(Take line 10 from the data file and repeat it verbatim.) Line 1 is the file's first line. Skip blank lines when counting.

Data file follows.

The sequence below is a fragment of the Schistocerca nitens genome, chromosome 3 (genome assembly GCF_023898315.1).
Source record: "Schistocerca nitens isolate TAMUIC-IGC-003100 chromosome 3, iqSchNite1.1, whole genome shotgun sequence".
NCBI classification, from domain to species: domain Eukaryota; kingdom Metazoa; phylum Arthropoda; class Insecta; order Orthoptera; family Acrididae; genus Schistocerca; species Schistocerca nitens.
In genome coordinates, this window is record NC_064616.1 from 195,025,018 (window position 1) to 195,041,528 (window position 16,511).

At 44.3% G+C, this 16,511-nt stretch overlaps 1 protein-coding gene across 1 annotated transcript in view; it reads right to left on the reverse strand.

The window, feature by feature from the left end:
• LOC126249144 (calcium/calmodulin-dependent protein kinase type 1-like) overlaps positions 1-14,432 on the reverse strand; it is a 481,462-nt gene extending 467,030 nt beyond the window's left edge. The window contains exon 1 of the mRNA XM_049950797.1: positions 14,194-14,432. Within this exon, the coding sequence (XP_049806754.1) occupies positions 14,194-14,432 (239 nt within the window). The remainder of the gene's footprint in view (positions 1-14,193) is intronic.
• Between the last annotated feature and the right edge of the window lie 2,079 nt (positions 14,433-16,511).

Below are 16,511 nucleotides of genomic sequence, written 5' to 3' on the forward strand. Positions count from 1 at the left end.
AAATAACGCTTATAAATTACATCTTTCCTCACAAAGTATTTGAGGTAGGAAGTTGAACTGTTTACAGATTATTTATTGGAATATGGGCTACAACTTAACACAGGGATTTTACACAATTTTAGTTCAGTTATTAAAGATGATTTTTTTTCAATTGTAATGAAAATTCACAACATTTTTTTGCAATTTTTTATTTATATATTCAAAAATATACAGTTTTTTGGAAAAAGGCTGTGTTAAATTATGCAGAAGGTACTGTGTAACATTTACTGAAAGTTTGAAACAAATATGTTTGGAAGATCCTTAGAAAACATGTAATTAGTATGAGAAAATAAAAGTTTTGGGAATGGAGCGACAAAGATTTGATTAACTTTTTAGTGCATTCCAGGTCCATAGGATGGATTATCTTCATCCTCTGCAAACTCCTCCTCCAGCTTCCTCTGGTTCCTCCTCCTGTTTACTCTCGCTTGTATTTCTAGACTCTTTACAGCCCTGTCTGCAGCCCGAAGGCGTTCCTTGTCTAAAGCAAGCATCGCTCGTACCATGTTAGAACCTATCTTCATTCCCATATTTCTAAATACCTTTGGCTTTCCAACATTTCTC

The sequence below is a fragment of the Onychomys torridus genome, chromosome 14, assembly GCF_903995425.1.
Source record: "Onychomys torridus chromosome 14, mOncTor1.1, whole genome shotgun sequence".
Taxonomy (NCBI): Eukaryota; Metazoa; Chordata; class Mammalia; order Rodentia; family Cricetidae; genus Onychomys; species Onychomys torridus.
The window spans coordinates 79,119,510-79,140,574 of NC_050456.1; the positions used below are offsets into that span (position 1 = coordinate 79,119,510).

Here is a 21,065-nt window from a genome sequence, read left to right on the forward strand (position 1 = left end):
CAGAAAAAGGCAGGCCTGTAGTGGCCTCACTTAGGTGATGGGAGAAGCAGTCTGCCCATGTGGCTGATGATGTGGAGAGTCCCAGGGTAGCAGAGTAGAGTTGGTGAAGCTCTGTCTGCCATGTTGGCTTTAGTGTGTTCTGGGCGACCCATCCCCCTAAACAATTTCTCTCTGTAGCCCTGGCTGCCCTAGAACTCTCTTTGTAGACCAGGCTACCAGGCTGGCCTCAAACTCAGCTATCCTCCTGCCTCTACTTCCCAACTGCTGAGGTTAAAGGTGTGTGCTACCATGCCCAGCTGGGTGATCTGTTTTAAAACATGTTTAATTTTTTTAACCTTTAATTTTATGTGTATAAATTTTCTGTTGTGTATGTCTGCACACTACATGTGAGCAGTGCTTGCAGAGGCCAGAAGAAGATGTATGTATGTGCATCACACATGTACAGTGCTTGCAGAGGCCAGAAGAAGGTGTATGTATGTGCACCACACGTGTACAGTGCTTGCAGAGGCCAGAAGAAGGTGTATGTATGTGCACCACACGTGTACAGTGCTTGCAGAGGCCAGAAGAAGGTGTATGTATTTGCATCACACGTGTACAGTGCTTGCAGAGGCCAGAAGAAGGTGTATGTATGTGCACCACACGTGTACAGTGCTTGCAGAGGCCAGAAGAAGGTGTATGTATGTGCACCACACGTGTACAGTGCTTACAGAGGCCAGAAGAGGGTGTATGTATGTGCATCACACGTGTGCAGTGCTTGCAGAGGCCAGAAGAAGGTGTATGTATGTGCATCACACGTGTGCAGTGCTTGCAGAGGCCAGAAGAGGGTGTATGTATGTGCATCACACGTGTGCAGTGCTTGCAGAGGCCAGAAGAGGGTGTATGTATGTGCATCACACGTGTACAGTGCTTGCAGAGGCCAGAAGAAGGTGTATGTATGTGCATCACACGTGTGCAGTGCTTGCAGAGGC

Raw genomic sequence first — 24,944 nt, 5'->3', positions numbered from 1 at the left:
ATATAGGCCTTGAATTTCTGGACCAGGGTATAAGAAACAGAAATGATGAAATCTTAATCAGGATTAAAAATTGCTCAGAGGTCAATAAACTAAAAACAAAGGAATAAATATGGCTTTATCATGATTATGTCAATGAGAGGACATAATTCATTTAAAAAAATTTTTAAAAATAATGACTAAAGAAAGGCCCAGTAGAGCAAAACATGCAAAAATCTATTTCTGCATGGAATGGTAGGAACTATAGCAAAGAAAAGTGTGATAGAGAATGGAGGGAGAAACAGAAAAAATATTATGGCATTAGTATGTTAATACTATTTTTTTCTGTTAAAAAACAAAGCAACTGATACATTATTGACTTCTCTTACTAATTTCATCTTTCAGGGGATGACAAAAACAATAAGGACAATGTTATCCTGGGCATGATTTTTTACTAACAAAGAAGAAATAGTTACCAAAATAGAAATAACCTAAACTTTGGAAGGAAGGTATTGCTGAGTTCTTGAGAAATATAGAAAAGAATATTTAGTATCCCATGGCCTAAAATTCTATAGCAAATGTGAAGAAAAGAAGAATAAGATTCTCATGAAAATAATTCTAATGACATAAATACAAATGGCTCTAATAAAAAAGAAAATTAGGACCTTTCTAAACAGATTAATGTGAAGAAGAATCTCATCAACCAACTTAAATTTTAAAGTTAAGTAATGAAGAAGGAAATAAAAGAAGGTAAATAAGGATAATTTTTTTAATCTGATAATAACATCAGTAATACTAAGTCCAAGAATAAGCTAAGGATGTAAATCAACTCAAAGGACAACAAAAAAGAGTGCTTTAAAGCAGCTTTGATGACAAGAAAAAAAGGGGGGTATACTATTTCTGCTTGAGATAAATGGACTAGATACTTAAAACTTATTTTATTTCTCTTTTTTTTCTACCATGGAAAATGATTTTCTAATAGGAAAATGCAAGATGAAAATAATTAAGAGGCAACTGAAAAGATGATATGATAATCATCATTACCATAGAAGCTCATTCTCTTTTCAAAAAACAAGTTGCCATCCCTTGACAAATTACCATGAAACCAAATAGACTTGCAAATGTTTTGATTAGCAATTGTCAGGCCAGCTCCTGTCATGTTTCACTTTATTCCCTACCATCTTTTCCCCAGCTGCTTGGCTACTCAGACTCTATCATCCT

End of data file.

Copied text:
AAATAACGCTTATAAATTACATCTTTCCTCACAAAGTATTTGAGGTAGGAAGTTGAACTGTTTACAGATTATTTATTGGAATATGGGCTACAACTTAACACAGGGATTTTACACAATTTTAGTTCAGTTATTAAAGATGATTTTTTTTCAATTGTAATGAAAATTCACAACATTTTTTTGCAATTTTTTATTTATATATTCAAAAATATACAGTTTTTTGGAAAAAGGCTGTGTTAAATTATGCAGAAGGTACTGTGTAACATTTACTGAAAGTTTGAAACAAATATGTTTGGAAGATCCTTAGAAAACATGTAATTAGTATGAGAAAATAAAAGTTTTGGGAATGGAGCGACAAAGATTTGATTAACTTTTTAGTGCATTCCAGGTCCATAGGATGGATTATCTTCATCCTCTGCAAACTCCTCCTCCAGCTTCCTCTGGTTCCTCCTCCTGTTTACTCTCGCTTGTATTTCTAGACTCTTTACAGCCCTGTCTGCAGCCCGAAGGCGTTCCTTGTCTAAAGCAAGCATCGCTCGTACCATGTTAGAACCTATCTTCATTCCCATATTTCTAAATACCTTTGGCTTTCCAACATTTCTC